VIVA EXCON III held in Dumaguete City in December 7-9, 1994 attracted 63 participants. By intention it was made exclusive to Visayan artists because it was meant to assess the experiences of the first and second VIVA. Though it was at the start, the most poorly coordinated of the three VIVA’s, and would not have come to fruition without the help of Toto Tarrosa, Danny Sollesta and Kitty Taniguchi, it was, in the opinion of artists like Lilibeth La’O, the most meaningful and the most crucial because it decided among others, whether VIVA EXCON should be continued. Ironically, despite its poor organization and its limited finances, it succeeded in consolidating the artists. The litmus test of the lengths the artists would go to sustain the effort was shown in their willingness to personally pitch in money for their lodging for those who could afford in, aptly enough, a retreat house in keeping with VIVA EXCON’s austere means. Where previously talks were given by resource persons from outside, the session under the moderatorship of Brenda Fajardo consisted mostly of workshops where the participants looked into themselves visioning the direction of VIVA and identifying their needs as provincial artists. These needs ranged from professional upgrading to marketing strategies indicating what the next VIVA was supposed to address.
To facilitate organizing the next VIVA, it was decided that a coordinating council be formed with area coordinators from the different islands. Thus chosen from Cebu were Estela Ocampo-Fernandez and Jose Yap, for Tacloban, Raul Agner and Dulce Anacion, PG Zoluaga for Iloilo, Charlie Co and Lourdes Villanuevas for Bacolod, Yvette Malahay for Dumaguete, Mansueto Fabugais for Squijor, while overall coordinator was Edward Defensor. Learning from their Dumaguete experience, it was likewise decided that for VIVA EXCON IV which Iloilo agreed to host, artists should not submit an unlimited number of entries of any dimensions rather the organizers set an exhibit guideline of a maximum of two works per artists with a standard dimension of not bigger than 3 feet by 3 feet. This was intended to solve the problem of facilitating the return of exhibit materials after the event.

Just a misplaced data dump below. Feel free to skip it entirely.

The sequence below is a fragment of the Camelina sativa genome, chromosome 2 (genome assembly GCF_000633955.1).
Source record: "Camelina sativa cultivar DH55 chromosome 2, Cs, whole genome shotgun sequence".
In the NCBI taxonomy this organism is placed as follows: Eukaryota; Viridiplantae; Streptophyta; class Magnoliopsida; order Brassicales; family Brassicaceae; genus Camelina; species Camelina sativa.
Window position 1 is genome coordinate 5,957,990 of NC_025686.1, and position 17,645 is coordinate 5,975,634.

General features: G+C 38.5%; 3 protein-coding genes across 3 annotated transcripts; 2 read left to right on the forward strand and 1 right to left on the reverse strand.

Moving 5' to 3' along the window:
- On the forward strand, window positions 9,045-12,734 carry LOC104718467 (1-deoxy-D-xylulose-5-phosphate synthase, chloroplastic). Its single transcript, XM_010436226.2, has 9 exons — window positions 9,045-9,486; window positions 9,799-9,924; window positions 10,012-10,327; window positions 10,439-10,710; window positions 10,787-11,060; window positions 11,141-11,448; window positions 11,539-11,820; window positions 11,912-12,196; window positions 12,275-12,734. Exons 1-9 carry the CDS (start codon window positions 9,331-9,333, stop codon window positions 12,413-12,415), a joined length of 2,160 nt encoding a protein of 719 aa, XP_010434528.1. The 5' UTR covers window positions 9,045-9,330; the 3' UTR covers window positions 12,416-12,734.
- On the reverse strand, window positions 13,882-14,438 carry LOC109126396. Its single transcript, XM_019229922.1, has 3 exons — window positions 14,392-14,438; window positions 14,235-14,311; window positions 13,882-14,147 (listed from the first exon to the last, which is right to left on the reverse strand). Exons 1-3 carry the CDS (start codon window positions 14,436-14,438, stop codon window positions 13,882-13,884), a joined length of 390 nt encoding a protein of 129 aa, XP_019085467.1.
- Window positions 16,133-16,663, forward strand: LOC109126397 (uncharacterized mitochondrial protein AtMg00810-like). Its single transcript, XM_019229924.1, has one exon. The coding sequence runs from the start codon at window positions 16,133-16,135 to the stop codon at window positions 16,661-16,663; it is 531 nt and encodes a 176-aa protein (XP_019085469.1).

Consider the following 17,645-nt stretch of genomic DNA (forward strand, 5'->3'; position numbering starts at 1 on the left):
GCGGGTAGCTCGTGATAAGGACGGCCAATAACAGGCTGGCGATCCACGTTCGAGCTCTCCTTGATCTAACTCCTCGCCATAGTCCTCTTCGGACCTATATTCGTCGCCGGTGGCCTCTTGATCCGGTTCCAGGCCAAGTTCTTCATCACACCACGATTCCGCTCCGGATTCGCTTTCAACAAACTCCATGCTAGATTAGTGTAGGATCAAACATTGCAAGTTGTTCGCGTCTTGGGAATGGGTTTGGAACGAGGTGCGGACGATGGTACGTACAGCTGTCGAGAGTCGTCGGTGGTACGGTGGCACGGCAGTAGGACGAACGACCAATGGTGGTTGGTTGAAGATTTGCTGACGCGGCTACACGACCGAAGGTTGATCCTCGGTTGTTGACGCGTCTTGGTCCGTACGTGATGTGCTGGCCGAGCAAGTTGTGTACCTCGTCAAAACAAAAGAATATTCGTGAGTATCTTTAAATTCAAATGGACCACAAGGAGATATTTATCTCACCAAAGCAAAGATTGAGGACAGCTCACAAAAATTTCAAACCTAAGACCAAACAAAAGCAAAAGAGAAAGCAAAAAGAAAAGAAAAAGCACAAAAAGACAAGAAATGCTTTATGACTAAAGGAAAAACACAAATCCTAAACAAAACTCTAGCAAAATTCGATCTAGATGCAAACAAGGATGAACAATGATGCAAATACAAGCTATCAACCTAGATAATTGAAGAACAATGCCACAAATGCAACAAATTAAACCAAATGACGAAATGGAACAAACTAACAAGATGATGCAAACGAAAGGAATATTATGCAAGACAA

In April 10-12, 1996, VIVA EXCON IV sponsored for the first time by the National Commission for Culture and the Arts (NCCA) took place at the University of the Philippines in the Visayas in Iloilo City, Coordinated by Edward Defensor and Iloilo artists, it was attended by some 80 artists from the provinces of Negros Occidental and Oriental, Iloilo, Samar, Siquijor, Cebu, Aklan, Antique, Leyte and Guimaras. It also attracted observers from Davao, Baguio and even Australia. The roster of speakers was composed mostly of members of the NCCA Committee on Visual Arts: Paul Zafaralla, Nestor Vinluan, Imelda Cajipe-Endaya and Virgilio Aviado. Bobi Valenzuela and Jeannie Javelosa also shared their thoughts. Valenzuela curated the exhibit which was dominated by Iloilo artists who had the advantage of proximity on their side. Conference topics addressed the needs the artists articulated during VIVA EXCON III.
Thus, Zafaralla who discussed “Aesthetics and Art Criticism” underscored the need to address art criticism not only to the artist but also his audience. Consequently, he deemed it imperative that the art critic contextualize the work he is criticizing by using a native paradigm. To this end Zafaralla advised the incorporation of art history in criticism since an artwork does not exist in a vacuum. For instance in criticizing Mona Lisa, Zafaralla stressed an art critic must ask the question why the subject occupies almost the whole canvas because the answer lies in the Renaissance age in which the Da Vinci lived.